Rain, rain go away: Rain and freezing rain in the forecast for New Brunswick

Another wet, and possibly icy system will make its way across New Brunswick, according to Environment Canada.

Environment Canada has issued special weather statements or warnings for the entire province

Environment Canada has issued rainfall warnings for all of central and southern New Brunswick with rain, heavy at times, expected Saturday afternoon. (CBC)

Another wet, and possibly icy weather system is making its way across New Brunswick, according to Environment Canada. 

Weather warnings and special weather statements have been issued for the entire province. Earlier in the day, Edmundston and Madawaska County and Campbellton and Restigouche County were expected to escape the worst of the wet, icy weather, but special weather statements calling for freezing rain were issued for these areas on Saturday afternoon.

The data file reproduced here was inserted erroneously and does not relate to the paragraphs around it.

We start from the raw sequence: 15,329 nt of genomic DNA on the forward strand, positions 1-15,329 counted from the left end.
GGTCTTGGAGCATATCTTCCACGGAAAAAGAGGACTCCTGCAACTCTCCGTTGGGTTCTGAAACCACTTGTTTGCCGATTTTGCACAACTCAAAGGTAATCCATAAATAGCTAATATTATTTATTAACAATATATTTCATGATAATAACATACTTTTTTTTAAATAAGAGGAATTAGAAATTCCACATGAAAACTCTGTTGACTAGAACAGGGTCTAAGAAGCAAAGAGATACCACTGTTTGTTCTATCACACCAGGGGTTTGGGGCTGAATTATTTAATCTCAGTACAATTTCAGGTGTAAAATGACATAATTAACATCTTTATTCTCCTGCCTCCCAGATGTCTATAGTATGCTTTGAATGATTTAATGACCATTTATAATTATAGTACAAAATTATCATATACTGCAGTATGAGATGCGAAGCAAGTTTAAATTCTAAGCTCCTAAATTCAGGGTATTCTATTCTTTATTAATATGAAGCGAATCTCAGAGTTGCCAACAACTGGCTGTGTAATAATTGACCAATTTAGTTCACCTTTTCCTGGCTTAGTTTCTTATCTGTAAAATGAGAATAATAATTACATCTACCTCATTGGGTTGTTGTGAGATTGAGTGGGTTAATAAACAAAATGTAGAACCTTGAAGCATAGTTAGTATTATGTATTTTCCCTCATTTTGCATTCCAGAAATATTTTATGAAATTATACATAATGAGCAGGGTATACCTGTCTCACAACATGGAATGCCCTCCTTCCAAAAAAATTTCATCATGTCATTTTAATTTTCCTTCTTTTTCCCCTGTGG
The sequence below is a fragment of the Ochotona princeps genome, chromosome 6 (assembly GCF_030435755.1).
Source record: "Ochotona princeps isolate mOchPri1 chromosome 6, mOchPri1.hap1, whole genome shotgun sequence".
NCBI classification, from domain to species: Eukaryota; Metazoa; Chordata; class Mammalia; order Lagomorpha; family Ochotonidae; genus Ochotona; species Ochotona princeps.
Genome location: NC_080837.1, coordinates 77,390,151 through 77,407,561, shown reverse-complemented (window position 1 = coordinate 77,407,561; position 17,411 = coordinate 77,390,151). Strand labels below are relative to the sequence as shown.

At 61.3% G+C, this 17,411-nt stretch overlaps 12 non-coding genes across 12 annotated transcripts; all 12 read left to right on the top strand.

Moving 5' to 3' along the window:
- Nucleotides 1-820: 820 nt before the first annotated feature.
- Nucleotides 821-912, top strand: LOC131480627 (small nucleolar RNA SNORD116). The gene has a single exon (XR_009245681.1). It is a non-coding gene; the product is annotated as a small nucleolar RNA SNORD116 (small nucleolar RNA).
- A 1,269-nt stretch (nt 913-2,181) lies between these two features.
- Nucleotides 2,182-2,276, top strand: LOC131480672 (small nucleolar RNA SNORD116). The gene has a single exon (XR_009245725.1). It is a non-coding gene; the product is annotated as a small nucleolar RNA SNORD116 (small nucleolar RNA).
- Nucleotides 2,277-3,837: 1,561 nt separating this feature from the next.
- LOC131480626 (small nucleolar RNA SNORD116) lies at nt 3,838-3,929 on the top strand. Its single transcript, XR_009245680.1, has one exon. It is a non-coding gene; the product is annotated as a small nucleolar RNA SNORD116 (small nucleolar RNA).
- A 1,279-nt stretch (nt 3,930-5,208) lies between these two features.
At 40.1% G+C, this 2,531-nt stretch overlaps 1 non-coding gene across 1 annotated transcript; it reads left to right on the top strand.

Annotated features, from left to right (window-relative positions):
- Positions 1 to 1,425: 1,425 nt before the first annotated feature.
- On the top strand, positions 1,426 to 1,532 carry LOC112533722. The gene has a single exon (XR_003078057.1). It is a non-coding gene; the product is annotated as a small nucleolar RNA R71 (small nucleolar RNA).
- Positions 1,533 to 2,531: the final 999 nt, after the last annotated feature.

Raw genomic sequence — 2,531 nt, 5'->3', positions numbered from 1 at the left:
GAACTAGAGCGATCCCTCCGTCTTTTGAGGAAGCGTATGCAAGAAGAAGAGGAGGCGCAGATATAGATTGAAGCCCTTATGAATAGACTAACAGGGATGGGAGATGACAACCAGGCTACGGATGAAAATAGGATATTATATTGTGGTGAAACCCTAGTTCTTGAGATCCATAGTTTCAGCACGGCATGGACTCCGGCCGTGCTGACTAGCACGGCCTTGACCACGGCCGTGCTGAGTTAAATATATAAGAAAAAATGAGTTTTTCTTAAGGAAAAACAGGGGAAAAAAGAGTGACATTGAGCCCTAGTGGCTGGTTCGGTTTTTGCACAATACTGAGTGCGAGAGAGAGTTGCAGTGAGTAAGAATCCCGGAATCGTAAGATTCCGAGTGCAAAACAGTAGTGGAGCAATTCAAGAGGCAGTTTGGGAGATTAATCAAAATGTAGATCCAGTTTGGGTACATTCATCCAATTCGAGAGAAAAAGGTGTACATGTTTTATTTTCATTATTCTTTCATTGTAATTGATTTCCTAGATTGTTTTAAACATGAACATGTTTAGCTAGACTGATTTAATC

Rainfall warnings are in effect for this evening and overnight for Fredericton area, Fundy National Park, Grand Lake and Queens County, Charlotte County, Moncton, Saint John, Sussex and Kings County, and the Kennebecasis Valley.

Snow spread across those areas Saturday morning, and was expected to change to rain during the afternoon. It's expected the rain will then change back over to snow in some areas by early Sunday, according to the forecast. 

In the meantime, some areas could see between 25 and 45 millimetres of rain.

The weather agency says this could lead to flash floods and water pooling on roads. 

Freezing rain could follow 

By Saturday afternoon, Environment Canada had also issued special weather statements and weather warnings calling for freezing rain across the province, with the exception of Charlotte County.  

Freezing rain is expected to begin in south and central New Brunswick Sunday evening, and gradually spread north. 

Central New Brunswick is expected to get the worst of it, where freezing rain could last for much of Sunday evening. It's expected this will change to rain by Monday morning, Environment Canada says. 

In the north, precipitation may be more like freezing drizzle, according to the weather agency.